Two women were out front together early, chatting away at 6:10 pace. I knew better than to stay with them, but I stayed a little too close especially as the first two miles went downhill. I backed off but only to about 6:20 pace - still faster than goal pace. By mile 7 my hamstrings were sore and cement like and the pace slowly dribbled into the 6:40 range for a 50 second positive split and a 1:25:18 finish. Oops! At the time, I thought my hammies were just suffering from the hot early pace, but afterwards it was clear something wasn't right. My right hammy and right foot were in a lot of pain. My planned five mile cool down lasted all of 0.2 miles. On the bright side, I was at the front of the line for the potato bar!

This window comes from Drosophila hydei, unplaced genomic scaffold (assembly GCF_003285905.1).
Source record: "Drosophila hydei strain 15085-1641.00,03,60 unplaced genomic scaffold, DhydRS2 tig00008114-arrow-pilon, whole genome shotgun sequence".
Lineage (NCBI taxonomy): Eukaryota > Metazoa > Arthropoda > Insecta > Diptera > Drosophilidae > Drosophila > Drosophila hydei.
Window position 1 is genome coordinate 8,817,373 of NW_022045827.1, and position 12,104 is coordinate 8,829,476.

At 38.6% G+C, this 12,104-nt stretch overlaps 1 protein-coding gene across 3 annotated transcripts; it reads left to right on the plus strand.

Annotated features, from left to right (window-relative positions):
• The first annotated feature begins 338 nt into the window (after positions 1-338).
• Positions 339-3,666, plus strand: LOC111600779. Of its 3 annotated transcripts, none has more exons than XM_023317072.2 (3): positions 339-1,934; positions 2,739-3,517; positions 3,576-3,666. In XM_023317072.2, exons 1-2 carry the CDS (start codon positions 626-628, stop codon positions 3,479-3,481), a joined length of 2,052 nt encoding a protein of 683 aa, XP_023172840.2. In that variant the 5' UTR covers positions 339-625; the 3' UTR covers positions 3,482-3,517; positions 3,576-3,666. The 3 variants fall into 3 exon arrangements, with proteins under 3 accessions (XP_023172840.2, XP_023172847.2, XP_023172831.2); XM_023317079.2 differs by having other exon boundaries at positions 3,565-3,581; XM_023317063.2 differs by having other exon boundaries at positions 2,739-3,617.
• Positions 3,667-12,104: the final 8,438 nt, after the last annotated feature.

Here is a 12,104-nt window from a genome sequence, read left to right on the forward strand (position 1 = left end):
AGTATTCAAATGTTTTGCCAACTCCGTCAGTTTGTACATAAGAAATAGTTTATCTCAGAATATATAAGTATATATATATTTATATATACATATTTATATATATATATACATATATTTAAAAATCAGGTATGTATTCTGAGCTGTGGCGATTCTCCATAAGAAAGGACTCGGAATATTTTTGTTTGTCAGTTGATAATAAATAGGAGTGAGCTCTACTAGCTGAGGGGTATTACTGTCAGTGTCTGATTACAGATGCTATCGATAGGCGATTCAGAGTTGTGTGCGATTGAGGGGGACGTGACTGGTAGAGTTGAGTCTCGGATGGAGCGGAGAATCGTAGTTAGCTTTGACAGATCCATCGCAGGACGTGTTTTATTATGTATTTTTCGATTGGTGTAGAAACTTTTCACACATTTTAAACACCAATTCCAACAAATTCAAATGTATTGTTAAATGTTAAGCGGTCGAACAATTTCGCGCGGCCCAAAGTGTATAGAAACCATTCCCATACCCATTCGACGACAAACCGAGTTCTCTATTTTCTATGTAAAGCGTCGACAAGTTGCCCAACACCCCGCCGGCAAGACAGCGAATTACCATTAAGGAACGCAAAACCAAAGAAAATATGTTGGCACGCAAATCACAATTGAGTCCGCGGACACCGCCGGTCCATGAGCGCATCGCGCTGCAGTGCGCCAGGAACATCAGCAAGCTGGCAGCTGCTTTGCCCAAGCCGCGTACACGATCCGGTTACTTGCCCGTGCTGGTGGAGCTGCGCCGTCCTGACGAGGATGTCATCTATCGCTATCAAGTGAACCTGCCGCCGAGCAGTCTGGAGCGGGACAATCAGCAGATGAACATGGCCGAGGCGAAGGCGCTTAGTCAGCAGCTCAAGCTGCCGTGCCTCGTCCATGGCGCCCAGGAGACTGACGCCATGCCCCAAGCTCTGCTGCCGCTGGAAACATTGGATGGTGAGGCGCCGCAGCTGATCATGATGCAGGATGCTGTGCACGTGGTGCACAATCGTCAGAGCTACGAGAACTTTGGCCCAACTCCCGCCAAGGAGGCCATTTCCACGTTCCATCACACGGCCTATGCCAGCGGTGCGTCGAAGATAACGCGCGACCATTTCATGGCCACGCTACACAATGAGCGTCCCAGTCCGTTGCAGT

Covered bridge over the Roaring River
Saturday after the race, my kids were in a piano competition. Liam was up first and he totally choked. He left the stage in tears. Afterwards, I tried to tell him that we all have bad days and that I didn't have a very good race that morning. "Yeah, except nobody cares about running, Mom. It's just a stupid race!" So as you can see, there is no good reason for me to get too upset about my race! Megan didn't have her best day either, so no real shining stars in our family for the weekend, but we are getting out and trying and that's what counts.
How Liam really feels about the Bach festival: "Sucks big time". Hahaha!